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Public Choice Theory had Negligible Effect on Australian Microeconomic Policy, 1970s to 2000s

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  • Jonathan Pincus

    (School of Economics, University of Adelaide)

Abstract

Since The Calculus of Consent (1962), Public Choice has had little influence on the course of public policy in Australia and, in particular, virtually none on the seismic shift from a policy regime antagonistic to competition, to one that gives conditional approval. Competition, of the attenuated Arrow-Debreu type, led ineluctably to efficiency, if and only if market failures and government failures were corrected. The dismantling of tariff protection illustrates how Computable General Equilibrium modelling reflected the Arrow-Debreu program. Paradoxically, Public Choice antipathy towards interest groups helped create a vast space for public regulation by (presumptively) benevolent and disinterested public servants.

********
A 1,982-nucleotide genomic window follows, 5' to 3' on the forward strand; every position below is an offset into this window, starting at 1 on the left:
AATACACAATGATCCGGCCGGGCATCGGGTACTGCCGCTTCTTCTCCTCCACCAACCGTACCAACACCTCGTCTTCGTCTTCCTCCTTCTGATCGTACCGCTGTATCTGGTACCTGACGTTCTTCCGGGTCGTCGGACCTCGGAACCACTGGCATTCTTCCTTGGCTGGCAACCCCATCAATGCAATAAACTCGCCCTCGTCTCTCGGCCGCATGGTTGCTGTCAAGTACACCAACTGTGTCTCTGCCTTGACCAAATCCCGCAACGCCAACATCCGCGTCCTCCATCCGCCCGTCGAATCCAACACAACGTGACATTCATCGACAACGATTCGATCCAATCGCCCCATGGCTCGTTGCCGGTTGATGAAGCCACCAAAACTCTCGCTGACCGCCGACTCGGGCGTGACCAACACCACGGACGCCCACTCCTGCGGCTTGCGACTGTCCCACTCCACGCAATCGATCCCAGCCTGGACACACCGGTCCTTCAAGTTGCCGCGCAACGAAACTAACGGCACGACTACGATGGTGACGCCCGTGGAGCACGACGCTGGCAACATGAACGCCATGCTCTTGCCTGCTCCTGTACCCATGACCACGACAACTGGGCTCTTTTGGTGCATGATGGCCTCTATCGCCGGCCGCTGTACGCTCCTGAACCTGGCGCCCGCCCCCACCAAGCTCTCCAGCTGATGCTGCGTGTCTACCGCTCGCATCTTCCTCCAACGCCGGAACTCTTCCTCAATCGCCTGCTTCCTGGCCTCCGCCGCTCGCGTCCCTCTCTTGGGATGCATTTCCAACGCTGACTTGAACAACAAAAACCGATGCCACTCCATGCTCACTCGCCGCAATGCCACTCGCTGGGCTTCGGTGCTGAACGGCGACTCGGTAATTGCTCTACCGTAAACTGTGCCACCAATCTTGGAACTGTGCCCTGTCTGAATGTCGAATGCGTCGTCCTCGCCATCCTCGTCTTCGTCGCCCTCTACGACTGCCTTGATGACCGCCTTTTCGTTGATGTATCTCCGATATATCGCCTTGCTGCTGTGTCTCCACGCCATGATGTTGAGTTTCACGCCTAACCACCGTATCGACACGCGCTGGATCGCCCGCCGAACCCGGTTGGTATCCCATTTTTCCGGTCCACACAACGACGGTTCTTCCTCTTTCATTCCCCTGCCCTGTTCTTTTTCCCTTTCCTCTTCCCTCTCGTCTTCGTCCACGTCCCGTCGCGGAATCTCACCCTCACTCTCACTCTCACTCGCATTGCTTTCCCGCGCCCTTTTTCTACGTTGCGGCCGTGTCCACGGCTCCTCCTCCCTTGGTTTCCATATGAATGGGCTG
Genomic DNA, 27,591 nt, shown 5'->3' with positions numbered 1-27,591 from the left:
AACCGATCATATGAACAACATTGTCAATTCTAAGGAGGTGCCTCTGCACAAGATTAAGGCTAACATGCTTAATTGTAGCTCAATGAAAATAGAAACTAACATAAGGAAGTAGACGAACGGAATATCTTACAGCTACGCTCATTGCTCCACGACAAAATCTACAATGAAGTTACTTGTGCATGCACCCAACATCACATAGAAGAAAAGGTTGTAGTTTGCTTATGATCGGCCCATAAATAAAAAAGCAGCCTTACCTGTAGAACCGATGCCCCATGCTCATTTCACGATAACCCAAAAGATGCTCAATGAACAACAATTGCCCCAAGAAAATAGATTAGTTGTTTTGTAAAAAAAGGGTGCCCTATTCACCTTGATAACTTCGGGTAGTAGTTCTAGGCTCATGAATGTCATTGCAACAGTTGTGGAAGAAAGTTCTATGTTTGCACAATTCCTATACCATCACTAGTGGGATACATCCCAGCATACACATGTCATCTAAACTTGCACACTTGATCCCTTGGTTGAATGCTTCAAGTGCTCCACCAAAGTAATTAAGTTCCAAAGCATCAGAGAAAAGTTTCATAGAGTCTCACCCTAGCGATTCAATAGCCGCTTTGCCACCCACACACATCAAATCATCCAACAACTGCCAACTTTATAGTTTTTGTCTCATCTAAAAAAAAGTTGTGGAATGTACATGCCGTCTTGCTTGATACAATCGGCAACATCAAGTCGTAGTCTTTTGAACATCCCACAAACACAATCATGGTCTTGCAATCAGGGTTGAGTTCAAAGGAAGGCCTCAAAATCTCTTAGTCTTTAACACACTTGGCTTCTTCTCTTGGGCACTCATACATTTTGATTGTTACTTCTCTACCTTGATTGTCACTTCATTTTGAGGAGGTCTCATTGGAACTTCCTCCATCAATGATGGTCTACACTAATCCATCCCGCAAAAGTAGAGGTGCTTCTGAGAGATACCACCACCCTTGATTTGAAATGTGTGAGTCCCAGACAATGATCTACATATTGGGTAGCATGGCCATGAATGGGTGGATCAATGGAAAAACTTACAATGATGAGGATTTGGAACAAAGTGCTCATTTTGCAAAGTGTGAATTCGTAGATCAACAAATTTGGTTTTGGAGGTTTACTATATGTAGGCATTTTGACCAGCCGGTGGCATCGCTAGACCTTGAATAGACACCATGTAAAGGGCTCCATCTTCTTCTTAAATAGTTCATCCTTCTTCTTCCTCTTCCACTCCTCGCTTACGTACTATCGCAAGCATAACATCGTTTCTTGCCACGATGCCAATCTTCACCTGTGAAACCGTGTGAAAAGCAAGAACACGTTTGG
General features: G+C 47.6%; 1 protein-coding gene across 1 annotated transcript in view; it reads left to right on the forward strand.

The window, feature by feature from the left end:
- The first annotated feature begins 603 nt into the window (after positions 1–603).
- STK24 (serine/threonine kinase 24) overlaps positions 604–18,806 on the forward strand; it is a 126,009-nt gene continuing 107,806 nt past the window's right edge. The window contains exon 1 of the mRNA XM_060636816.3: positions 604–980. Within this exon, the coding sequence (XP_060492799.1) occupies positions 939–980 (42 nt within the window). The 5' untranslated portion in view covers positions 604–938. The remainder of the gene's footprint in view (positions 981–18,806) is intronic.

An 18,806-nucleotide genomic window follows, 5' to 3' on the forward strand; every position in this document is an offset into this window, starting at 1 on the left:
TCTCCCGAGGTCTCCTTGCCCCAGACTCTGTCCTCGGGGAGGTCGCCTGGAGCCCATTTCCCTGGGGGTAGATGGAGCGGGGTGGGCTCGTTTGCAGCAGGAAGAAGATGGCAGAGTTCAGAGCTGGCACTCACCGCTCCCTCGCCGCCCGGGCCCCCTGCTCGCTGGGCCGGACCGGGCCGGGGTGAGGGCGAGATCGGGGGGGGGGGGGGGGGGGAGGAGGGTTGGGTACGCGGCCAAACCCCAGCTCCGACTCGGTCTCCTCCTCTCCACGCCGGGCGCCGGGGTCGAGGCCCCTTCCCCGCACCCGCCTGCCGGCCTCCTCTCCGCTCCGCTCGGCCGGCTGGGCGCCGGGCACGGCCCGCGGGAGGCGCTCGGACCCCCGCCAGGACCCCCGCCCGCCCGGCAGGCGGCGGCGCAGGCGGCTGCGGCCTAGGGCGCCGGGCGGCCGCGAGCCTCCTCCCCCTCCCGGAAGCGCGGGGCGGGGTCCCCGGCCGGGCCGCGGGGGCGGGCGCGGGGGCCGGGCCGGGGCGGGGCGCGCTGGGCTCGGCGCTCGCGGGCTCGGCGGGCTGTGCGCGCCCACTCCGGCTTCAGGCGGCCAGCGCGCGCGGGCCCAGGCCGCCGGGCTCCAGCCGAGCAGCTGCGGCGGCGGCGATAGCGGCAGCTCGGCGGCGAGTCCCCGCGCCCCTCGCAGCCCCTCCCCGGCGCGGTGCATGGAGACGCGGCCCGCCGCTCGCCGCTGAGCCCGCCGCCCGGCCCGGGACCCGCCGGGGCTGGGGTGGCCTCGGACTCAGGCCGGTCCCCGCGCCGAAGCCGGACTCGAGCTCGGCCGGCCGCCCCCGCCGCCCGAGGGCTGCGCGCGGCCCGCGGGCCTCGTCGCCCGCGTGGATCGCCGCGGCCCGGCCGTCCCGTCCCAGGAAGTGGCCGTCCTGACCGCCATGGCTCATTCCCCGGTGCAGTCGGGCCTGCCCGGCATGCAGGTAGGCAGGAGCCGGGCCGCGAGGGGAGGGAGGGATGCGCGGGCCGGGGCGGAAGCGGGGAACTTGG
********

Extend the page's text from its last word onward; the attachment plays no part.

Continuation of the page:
Suggested Citation

  • Jonathan Pincus, 2014. "Public Choice Theory had Negligible Effect on Australian Microeconomic Policy, 1970s to 2000s," School of Economics and Public Policy Working Papers 2014-02, University of Adelaide, School of Economics and Public Policy.
  • Handle: RePEc:adl:wpaper:2014-02
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    References listed on IDEAS

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